Apple sues Qualcomm for $1 bn

Days after the US government filed a lawsuit against global chip manufacturer Qualcomm of forcing Apple to use its chips in exchange for lower licensing fees, the Cupertino-based tech giant has sued Qualcomm for nearly $1 billion over royalties.

According to a CNET report, in a lawsuit on Friday, Apple alleged the wireless chipmaker didn’t give fair licensing terms for its processor technology.

“Apple also said Qualcomm sought to punish it for cooperating in a South Korean investigation into Qualcomm’s licensing practices by withholding a $1 billion rebate,” the report added.

“For many years Qualcomm has unfairly insisted on charging royalties for technologies they have nothing to do with,” Apple said in a statement.

“The more Apple innovates with unique features such as TouchID, advanced displays, and cameras, to name just a few, the more money Qualcomm collects for no reason and the more expensive it becomes for Apple to fund these innovations,” the CNET report added, quoting the statement.

Meanwhile, Qualcomm called Apple allegations “baseless.”

“Apple has intentionally mischaracterised our agreements and negotiations, as well as the enormity and value of the technology we have invented, contributed and shared with all mobile device makers through our licensing programme,” Don Rosenberg, Qualcomm Executive Vice President and General Counsel, said in a statement:

“Apple has been actively encouraging regulatory attacks on Qualcomm’s business in various jurisdictions around the world, as reflected in the recent [South Korean Fair Trade Commission] decision and FTC complaint, by misrepresenting facts and withholding information,” Rosenberg added.

Apple designs the processors in iPhones and iPads but buys chips from Qualcomm to connect to 4G LTE and other cellular networks.

Earlier this week, the US Federal Trade Commission (FTC) accused Qualcomm of maintaining a monopoly over chips for cellular phones through a “no license, no chips” policy under which it will supply its baseband processors only on the condition that cell phone manufacturers agree to Qualcomm’s preferred license terms.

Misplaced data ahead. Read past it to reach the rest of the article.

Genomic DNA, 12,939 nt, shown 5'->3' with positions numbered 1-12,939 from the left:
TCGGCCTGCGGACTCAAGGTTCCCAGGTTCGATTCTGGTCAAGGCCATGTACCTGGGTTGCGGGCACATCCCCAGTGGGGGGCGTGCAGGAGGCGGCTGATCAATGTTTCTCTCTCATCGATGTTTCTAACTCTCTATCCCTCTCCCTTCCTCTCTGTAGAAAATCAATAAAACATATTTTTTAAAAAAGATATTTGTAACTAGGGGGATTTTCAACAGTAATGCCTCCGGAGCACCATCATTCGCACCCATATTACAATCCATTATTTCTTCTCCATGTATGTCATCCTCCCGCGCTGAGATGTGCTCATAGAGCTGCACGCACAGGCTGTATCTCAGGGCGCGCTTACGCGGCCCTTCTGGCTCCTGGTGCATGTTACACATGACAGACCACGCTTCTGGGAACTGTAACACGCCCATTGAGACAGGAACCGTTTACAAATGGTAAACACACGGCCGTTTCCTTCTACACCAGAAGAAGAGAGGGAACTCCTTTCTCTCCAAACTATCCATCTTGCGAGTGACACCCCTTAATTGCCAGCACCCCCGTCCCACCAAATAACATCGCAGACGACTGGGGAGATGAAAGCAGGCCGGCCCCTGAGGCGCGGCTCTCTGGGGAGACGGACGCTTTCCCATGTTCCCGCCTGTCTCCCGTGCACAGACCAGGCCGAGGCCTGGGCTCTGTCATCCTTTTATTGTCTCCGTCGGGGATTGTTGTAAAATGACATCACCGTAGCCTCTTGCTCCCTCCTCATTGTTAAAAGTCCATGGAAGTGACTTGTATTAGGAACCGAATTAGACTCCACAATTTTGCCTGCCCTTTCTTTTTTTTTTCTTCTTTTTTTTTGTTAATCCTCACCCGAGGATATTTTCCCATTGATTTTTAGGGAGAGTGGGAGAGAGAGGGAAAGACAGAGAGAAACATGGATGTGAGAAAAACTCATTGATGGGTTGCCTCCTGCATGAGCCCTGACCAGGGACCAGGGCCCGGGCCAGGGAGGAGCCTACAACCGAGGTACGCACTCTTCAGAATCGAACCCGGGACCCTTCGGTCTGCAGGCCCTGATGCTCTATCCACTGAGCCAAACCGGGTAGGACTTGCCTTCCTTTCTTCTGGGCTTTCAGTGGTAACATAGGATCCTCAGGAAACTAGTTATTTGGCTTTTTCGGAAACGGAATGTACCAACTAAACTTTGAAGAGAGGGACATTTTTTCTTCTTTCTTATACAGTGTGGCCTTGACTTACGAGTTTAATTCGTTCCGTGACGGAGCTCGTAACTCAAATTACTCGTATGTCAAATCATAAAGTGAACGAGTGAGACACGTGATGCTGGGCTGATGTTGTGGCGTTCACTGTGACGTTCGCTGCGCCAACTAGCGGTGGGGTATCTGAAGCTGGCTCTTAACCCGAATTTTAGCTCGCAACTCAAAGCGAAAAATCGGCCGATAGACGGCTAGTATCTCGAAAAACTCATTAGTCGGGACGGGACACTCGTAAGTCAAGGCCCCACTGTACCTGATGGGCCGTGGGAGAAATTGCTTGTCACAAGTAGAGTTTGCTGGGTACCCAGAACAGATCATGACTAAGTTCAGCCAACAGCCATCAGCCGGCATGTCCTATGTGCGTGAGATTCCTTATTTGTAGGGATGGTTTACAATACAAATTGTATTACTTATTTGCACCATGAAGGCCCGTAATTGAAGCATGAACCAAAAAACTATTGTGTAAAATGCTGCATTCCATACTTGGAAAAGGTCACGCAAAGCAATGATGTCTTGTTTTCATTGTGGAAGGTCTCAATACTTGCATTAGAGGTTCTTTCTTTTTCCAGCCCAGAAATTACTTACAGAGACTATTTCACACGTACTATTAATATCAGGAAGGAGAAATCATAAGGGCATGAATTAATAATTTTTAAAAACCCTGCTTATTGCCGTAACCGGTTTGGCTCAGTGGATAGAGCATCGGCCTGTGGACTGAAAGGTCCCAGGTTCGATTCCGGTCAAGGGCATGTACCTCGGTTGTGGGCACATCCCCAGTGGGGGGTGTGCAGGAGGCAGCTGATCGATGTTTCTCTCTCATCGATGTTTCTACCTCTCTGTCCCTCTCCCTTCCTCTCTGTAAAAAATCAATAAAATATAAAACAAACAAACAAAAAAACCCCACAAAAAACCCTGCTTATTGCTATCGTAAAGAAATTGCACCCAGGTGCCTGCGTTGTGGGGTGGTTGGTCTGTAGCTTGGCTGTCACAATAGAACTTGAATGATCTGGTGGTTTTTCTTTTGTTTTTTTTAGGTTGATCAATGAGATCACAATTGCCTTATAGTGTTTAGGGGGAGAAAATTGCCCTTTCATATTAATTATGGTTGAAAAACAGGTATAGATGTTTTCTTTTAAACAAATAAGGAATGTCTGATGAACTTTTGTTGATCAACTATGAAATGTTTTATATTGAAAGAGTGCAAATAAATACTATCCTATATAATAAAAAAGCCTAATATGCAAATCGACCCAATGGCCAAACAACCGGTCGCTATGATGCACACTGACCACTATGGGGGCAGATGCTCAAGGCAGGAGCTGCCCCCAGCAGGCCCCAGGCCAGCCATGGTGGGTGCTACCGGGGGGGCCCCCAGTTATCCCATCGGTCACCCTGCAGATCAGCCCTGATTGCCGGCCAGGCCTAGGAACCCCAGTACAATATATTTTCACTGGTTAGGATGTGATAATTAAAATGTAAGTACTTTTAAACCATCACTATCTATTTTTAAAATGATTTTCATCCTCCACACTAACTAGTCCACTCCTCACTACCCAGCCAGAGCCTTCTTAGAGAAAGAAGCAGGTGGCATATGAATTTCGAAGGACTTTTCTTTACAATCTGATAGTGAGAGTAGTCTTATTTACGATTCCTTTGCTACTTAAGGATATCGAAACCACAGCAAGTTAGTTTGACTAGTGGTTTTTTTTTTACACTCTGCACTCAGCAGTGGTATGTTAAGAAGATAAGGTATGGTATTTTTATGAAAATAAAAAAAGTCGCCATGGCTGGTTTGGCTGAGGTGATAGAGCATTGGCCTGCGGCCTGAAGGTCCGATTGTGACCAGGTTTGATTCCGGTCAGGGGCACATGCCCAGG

That policy imposed “onerous” supply and patent-licensing terms to extract high royalties from cell phone makers and weaken competitors, the commission said.

“Qualcomm recognised that any competitor that won Apple’s business would become stronger, and used exclusivity to prevent Apple from working with and improving the effectiveness of Qualcomm’s competitors,” the FTC statement said.

“Despite its commitment to license standard-essential patents on FRAND terms, Qualcomm has consistently refused to license those patents to competing suppliers of baseband processors,” it added.

Fair, reasonable and non-discriminatory terms (FRAND) denote a voluntary licensing commitment that standards organisations request from the owner of an intellectual property right (usually a patent) that may become, essential to practice a technical standard.

Qualcomm refuted FTC’s charges, saying that the lawsuit was based on “flawed legal theory.”

“Qualcomm has never withheld or threatened to withhold chip supply in order to obtain agreement to unfair or unreasonable licensing terms. The FTC’s allegation to the contrary — the central thesis of the complaint — is wrong,” the company was quoted as saying in a CNET report.